“Hey, Mer,” she prodded me in the lobby of a fancy hotel, “check out those hot football players.” I immediately looked at the TV in the bar, broadcasting the Miami game, marveling at her eyesight. “No, no, no, no,” she scolded, rolling her eyes and pointing at the team of uniformed soccer players standing a few feet away.
“Ok, two can play at that game, soccer girl,” I challenge as the waitress refills our drinks and gives me a funny look.
“What about that time you asked me who John Adams was?”
“I still don’t know why that bothered you so much.”
I hadn’t known why it bothered me so much, either, at first. It was a simple question, asked in one of Kiki’s most un-American moments: “Mom and I have been having a debate, and perhaps you can settle it,” she’d said, and, expecting something literary, my area of expertise, I asked her what was on her mind.
“Who was John Adams?” came the question, almost stopping my heart. “Mom keeps saying he was the first postmaster general of the U.S., but I’m pretty sure that’s wrong.”
A yawning abyss opened before me, and time seemed to slow. Who was John Adams? He was my all-time favorite founding father, for starters. He was a lawyer, a farmer, a revolutionary, a brave and honest man, a patriot. He was loud, he was principled, he was disliked, he was a framer of the constitution. I finally settled on the answer that I would have given had I been on a game show: “He was the second president of the United States.”
This did not seem nearly adequate. I wanted to grab Kiki, to keep her there indefinitely, until I could properly articulate everything this dead man, this name, meant to me. But part of me knew that I would never do it in a lifetime. There was no way to communicate all the paradigms and knowledge of a people, of my people, in mere words. It is something that must be lived.
I know that Kiki feels the same frustration with me sometimes, usually for language reasons. I often ask her to tell me the story of her grand-mère, a woman made of steel who fled Belgium during WWII and somehow wound up walking barefoot through a Middle Eastern desert. It is our quiet ambition to someday write a bestseller based upon her bizarre experiences, and the title would be a phrase that Kiki cannot quite translate.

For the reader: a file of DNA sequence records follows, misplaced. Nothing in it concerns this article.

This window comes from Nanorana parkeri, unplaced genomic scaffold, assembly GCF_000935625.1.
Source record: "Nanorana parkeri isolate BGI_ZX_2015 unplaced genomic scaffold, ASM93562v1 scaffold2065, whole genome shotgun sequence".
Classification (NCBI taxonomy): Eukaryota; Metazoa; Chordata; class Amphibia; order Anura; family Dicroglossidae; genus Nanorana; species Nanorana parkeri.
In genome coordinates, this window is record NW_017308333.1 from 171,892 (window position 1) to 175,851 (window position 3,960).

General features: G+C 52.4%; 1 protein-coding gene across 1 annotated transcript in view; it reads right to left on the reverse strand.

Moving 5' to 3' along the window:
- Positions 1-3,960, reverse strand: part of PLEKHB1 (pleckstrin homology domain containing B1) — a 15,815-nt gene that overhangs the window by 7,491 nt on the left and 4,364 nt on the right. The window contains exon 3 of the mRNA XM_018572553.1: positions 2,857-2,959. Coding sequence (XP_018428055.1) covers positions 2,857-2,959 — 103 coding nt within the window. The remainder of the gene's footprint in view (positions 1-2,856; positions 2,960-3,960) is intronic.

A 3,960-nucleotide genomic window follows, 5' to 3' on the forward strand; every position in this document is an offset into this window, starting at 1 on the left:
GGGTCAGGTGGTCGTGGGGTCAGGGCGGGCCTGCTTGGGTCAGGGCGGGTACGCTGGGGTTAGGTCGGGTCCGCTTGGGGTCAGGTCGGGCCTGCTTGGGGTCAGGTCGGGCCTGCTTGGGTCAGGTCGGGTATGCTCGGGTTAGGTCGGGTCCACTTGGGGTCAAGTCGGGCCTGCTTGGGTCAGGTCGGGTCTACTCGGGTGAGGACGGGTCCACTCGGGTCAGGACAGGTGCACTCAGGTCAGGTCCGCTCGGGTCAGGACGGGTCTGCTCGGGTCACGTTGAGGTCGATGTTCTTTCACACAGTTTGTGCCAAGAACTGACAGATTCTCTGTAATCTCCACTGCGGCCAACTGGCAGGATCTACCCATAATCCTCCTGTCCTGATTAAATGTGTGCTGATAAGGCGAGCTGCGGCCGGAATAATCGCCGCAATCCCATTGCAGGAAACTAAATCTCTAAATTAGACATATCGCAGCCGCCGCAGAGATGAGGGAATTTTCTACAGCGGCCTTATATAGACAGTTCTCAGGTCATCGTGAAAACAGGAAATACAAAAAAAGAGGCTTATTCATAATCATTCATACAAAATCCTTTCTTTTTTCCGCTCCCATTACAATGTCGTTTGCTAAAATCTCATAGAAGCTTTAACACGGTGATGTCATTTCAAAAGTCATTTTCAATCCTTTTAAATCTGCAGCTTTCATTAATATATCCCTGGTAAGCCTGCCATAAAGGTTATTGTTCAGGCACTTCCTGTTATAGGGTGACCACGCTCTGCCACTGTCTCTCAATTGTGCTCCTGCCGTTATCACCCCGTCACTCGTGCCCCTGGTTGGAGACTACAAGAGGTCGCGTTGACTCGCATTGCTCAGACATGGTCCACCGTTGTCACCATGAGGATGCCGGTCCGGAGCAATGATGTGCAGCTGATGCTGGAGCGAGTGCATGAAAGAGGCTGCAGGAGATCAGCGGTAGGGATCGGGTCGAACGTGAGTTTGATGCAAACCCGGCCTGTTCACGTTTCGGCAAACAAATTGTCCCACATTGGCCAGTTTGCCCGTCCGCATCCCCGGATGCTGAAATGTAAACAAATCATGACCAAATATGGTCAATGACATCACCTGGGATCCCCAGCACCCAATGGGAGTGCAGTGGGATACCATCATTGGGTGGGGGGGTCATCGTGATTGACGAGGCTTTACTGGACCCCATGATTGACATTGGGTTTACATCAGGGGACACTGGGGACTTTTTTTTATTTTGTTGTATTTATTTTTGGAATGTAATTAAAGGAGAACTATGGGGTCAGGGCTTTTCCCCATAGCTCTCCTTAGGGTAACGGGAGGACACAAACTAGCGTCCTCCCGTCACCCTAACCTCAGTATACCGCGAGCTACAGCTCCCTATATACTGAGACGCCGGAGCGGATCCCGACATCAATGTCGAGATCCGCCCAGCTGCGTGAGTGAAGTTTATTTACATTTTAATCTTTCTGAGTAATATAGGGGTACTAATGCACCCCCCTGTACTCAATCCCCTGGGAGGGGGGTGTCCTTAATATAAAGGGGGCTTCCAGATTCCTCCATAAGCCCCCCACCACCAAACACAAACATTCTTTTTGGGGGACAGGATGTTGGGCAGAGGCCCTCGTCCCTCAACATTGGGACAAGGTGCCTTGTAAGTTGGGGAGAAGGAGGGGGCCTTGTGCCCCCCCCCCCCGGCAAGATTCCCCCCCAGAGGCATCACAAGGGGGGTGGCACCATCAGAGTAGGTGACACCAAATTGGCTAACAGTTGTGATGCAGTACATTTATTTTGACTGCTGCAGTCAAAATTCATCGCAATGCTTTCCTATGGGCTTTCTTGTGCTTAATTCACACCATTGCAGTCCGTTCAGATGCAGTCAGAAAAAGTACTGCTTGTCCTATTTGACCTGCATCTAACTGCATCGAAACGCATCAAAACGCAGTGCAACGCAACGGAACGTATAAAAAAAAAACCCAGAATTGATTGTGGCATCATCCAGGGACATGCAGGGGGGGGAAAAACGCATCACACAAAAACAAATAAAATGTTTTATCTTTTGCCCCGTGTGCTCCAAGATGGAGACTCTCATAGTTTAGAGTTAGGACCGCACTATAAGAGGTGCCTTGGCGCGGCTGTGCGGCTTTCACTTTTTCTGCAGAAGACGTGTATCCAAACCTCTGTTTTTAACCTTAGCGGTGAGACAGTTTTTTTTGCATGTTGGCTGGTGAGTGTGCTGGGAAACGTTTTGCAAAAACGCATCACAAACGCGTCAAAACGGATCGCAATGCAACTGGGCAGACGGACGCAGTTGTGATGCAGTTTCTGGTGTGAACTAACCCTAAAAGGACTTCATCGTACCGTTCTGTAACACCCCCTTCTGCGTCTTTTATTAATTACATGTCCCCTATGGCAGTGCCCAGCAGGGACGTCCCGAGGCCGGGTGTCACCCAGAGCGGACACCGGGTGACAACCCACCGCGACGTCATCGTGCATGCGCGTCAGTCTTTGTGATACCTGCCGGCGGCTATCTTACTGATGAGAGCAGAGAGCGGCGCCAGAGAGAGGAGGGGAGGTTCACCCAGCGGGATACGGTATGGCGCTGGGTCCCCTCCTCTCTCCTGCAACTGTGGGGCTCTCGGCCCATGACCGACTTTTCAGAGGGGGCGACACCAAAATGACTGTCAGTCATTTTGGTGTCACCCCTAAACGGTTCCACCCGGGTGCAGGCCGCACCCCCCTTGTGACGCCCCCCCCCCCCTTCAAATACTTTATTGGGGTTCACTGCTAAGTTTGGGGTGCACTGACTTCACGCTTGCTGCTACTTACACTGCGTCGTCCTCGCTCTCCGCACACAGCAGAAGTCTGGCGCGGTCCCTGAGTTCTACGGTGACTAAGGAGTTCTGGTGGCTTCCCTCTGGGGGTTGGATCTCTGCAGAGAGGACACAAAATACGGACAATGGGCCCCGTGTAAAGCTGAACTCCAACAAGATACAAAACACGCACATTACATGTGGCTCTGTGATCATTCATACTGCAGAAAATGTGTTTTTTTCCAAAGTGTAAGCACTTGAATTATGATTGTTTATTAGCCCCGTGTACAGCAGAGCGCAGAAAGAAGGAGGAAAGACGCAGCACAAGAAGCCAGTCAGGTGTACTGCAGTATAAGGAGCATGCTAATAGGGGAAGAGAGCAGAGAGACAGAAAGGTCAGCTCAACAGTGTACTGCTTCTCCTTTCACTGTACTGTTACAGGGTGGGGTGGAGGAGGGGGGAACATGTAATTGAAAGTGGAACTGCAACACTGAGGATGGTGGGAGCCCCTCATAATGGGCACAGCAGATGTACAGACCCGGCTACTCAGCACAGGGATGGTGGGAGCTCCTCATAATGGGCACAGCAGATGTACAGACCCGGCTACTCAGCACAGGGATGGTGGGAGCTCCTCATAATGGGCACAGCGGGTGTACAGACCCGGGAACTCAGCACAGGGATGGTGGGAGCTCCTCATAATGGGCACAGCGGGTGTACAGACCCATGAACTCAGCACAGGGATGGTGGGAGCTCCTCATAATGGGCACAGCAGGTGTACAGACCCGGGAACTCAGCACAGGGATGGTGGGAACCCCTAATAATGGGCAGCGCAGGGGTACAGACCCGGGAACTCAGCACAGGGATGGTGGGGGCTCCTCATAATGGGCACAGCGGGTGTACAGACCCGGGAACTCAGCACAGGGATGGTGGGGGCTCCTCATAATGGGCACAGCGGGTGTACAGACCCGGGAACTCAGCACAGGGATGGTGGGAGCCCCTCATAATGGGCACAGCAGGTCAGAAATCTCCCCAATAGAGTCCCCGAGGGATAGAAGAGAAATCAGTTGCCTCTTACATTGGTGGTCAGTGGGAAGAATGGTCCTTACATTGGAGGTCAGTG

“In English, the closest I can get it is something like, ‘Muslims work in mysterious ways,’” she told me, “But, man, that isn’t quite right. It’s so much better in the French. So much more beautiful.” She looks at me, and I shrug, free and unburdened with the complexity that plagues the bilingual.
This is why Kiki and I work so well together: we make one another proud of our heritages. Not because each of us feels that hers is superior in comparison, but because in teaching someone about your culture, you experience it in a truer, fresher way than you could have by yourself.
“I remember the moment we really became friends,” I tell her now.
“Well, that’s one of us. Enlighten me.”
We were in a hotel room, on a trip with a larger group, thrown together as roommates by random assignment. Kiki, trying to be nice, pulled out a CD to play as we got ready to go out, and I got my first taste of Edith Piaf. Hers was a strangely enchanting music, not technically proficient or classically beautiful, but nonetheless compelling and rich.
“I like this,” I remember saying, “What is it?” Here, Kiki had a John Adams moment as she tripped all over herself to explain a beloved national icon. “My grandmother says that her voice is the sound of Paris,” was the phrase that stuck with me.
The next day, it was time to put on music again, and Kiki politely deferred to me.
“Kiki,” I said, “Put Edith on again.”
In that moment, our eyes met, cultures overlapped, and a friendship was formed, one that I feel truly privileged to be a part of.